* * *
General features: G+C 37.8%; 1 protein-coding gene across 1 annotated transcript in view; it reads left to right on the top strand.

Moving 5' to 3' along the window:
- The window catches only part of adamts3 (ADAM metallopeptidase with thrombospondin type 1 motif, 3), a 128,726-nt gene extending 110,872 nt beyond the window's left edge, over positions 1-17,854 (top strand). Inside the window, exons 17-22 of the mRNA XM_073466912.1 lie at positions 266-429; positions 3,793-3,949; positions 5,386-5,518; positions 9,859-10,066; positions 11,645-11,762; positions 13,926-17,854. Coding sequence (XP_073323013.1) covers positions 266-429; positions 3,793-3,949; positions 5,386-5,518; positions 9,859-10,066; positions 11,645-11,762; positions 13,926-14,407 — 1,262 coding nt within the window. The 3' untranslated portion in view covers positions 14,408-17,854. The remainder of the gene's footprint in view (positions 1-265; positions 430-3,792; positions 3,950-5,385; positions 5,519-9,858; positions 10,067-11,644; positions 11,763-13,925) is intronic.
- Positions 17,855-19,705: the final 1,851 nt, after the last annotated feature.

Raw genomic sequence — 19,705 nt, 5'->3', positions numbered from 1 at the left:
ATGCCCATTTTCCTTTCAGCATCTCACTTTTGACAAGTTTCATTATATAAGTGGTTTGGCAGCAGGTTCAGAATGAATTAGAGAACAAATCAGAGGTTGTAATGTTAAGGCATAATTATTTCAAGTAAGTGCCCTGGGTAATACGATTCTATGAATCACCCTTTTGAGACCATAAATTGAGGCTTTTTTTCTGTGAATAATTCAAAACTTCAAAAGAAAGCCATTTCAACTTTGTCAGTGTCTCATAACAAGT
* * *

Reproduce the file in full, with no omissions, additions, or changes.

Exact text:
General features: G+C 37.8%; 1 protein-coding gene across 1 annotated transcript in view; it reads left to right on the top strand.

Moving 5' to 3' along the window:
- The window catches only part of adamts3 (ADAM metallopeptidase with thrombospondin type 1 motif, 3), a 128,726-nt gene extending 110,872 nt beyond the window's left edge, over positions 1-17,854 (top strand). Inside the window, exons 17-22 of the mRNA XM_073466912.1 lie at positions 266-429; positions 3,793-3,949; positions 5,386-5,518; positions 9,859-10,066; positions 11,645-11,762; positions 13,926-17,854. Coding sequence (XP_073323013.1) covers positions 266-429; positions 3,793-3,949; positions 5,386-5,518; positions 9,859-10,066; positions 11,645-11,762; positions 13,926-14,407 — 1,262 coding nt within the window. The 3' untranslated portion in view covers positions 14,408-17,854. The remainder of the gene's footprint in view (positions 1-265; positions 430-3,792; positions 3,950-5,385; positions 5,519-9,858; positions 10,067-11,644; positions 11,763-13,925) is intronic.
- Positions 17,855-19,705: the final 1,851 nt, after the last annotated feature.

Raw genomic sequence — 19,705 nt, 5'->3', positions numbered from 1 at the left:
ATGCCCATTTTCCTTTCAGCATCTCACTTTTGACAAGTTTCATTATATAAGTGGTTTGGCAGCAGGTTCAGAATGAATTAGAGAACAAATCAGAGGTTGTAATGTTAAGGCATAATTATTTCAAGTAAGTGCCCTGGGTAATACGATTCTATGAATCACCCTTTTGAGACCATAAATTGAGGCTTTTTTTCTGTGAATAATTCAAAACTTCAAAAGAAAGCCATTTCAACTTTGTCAGTGTCTCATAACAAGT